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Year : 2016  |  Volume : 6  |  Issue : 1  |  Page : 41-46

Magnetic Resonance Imaging of multiple sclerosis: A rare but real disease entity in Africans

1 Department of Radiology, Ahmadu Bello University/Ahmadu Bello University Teaching Hospital, Zaria, Nigeria
2 Department of Radiology, Bayero University/Aminu Kano Teaching Hospital, Kano, Nigeria
3 Department of Internal Medicine, Ahmadu Bello University/Ahmadu Bello University Teaching Hospital, Zaria, Nigeria

Correspondence Address:
Dr. Muhammad Zaria Ibrahim
Department of Radiology, Ahmadu Bello University/Ahmadu Bello University Teaching Hospital, Zaria
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Source of Support: None, Conflict of Interest: None

DOI: 10.4103/2278-9596.187199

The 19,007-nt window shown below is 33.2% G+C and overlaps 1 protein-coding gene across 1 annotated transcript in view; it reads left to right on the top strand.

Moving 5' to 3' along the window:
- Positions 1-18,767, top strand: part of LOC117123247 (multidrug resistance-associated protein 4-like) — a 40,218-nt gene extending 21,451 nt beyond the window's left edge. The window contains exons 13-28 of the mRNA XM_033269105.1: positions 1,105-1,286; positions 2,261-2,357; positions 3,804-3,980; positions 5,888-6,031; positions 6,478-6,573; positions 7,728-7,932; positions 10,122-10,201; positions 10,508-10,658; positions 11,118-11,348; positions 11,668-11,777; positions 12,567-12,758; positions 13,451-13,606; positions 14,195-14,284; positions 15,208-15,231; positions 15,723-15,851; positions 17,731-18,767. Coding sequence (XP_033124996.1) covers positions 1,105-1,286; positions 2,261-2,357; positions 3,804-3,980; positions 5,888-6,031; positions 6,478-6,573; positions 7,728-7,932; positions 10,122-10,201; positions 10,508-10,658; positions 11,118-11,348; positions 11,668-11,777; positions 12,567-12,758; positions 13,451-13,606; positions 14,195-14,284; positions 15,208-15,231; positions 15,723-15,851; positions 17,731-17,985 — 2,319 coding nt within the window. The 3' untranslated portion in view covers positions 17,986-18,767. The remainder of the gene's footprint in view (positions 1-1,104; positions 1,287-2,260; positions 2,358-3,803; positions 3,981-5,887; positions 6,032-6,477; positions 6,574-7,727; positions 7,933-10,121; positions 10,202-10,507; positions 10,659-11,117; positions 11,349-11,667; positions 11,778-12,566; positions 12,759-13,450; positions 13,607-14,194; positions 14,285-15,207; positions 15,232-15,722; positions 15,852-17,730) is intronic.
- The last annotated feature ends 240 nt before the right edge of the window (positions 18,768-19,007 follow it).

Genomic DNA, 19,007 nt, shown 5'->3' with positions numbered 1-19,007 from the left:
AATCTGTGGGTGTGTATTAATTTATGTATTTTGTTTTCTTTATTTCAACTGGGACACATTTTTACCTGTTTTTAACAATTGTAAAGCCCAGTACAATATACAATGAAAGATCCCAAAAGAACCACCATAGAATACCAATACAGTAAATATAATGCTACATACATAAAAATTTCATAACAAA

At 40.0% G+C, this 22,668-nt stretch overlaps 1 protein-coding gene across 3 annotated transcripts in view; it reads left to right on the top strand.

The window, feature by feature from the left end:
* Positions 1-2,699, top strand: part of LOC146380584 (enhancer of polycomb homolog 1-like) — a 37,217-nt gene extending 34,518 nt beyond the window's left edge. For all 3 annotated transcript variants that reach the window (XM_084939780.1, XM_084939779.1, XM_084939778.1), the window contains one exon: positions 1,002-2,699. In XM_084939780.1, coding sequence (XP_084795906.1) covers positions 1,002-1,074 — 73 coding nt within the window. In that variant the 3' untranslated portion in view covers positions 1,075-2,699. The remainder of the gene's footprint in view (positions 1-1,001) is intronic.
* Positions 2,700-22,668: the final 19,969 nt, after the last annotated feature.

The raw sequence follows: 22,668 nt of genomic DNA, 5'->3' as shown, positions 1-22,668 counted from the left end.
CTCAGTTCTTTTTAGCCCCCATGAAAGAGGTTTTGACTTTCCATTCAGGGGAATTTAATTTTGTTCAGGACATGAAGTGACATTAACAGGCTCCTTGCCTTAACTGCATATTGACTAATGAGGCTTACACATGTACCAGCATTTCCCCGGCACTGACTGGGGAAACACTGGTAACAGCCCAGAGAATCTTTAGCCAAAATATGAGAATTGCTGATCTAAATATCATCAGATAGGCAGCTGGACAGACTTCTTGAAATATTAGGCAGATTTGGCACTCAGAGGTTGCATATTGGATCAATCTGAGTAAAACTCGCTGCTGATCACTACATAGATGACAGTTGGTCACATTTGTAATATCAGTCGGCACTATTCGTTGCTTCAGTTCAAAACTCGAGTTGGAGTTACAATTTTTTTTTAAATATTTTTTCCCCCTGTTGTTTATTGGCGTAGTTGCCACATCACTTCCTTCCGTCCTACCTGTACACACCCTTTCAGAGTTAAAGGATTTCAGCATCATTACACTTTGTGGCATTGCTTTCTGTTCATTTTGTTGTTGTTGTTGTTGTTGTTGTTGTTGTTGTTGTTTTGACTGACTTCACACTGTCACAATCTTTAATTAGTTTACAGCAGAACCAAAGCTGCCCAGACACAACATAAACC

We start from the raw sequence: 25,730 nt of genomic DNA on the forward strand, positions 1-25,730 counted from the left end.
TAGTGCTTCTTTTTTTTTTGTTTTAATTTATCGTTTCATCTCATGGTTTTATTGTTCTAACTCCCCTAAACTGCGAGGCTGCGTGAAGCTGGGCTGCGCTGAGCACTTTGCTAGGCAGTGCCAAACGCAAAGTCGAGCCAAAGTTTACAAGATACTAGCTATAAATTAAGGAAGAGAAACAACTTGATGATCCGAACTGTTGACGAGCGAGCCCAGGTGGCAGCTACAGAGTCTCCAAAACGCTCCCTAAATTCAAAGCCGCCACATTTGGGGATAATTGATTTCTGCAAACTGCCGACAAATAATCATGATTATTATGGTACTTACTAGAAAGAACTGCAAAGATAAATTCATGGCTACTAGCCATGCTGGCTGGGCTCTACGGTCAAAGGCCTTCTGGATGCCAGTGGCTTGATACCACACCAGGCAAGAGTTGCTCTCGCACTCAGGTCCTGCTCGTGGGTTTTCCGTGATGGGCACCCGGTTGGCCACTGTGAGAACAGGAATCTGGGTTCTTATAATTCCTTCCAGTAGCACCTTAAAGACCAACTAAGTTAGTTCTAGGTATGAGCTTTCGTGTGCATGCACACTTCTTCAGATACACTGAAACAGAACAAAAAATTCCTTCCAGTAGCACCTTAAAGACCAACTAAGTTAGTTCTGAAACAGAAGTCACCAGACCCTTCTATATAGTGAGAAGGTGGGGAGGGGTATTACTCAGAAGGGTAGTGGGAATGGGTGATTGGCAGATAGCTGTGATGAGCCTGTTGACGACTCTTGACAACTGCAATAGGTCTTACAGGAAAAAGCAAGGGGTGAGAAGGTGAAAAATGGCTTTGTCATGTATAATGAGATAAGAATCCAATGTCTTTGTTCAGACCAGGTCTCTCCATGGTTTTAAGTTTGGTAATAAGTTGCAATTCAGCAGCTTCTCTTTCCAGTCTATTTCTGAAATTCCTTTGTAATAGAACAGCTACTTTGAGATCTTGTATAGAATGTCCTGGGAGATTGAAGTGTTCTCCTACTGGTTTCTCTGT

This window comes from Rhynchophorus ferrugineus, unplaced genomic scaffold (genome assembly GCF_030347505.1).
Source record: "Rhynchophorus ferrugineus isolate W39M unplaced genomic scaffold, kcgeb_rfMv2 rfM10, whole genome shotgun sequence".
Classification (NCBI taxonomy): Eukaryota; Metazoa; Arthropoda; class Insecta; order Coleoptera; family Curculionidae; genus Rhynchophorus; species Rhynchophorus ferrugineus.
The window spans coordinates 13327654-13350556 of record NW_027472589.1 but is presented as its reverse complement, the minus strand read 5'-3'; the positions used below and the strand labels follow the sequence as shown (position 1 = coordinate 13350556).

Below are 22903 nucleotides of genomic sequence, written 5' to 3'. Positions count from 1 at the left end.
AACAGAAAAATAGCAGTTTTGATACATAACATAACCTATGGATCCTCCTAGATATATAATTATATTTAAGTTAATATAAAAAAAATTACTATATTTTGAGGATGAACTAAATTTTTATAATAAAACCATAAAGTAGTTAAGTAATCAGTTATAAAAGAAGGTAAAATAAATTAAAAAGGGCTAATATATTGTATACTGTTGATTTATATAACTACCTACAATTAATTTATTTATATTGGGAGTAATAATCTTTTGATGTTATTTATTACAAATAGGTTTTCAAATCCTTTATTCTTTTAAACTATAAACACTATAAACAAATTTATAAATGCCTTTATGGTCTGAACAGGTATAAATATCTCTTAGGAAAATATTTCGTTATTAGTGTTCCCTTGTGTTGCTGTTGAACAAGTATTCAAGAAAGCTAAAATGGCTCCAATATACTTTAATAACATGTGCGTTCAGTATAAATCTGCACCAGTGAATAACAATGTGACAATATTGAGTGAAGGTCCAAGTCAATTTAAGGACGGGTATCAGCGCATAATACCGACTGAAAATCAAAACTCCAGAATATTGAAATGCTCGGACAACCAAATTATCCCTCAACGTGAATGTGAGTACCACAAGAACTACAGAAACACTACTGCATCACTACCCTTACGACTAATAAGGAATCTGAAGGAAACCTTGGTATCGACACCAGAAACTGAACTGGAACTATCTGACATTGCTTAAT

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Background: Multiple sclerosis (MS) is the most common inflammatory demyelinating disease of the central nervous system in young and middle-aged adults; it also affects older people. There is an important role for magnetic resonance imaging (MRI) in the diagnosis of MS since an MRI can show multiple lesions, some of which can be clinically occult and MRI can show new lesions on follow-up scans. This is aimed to create awareness on the existence of MS in our environment and the role of MRI in the diagnosis of MS. Patients and Methods: Five cases (three females and two males) of MS referred from the medical outpatient clinic and medical ward were seen in the MRI suite at the Department of Radiology, Ahmadu Bello University Teaching Hospital Zaria, Nigeria in the year 2014 whose diagnoses were missed on computed tomography (CT) but clinched on MRI were reviewed. The findings on MRI were correlated with clinical presentation. Results: Titubation and amnesia were the most common mode of clinical presentation in the patients examined. Typical MS lesions involving the corpus callosum, U-fibers, temporal lobes, brainstem, cerebellum, and spinal cord were best depicted on MRI while CT scan did not show any evidence of such lesions. Conclusion: MRI is the imaging modality of choice in the diagnosis of MS. Patients with typical symptoms in Africa should be subjected to MR examination in order to exclude MS.

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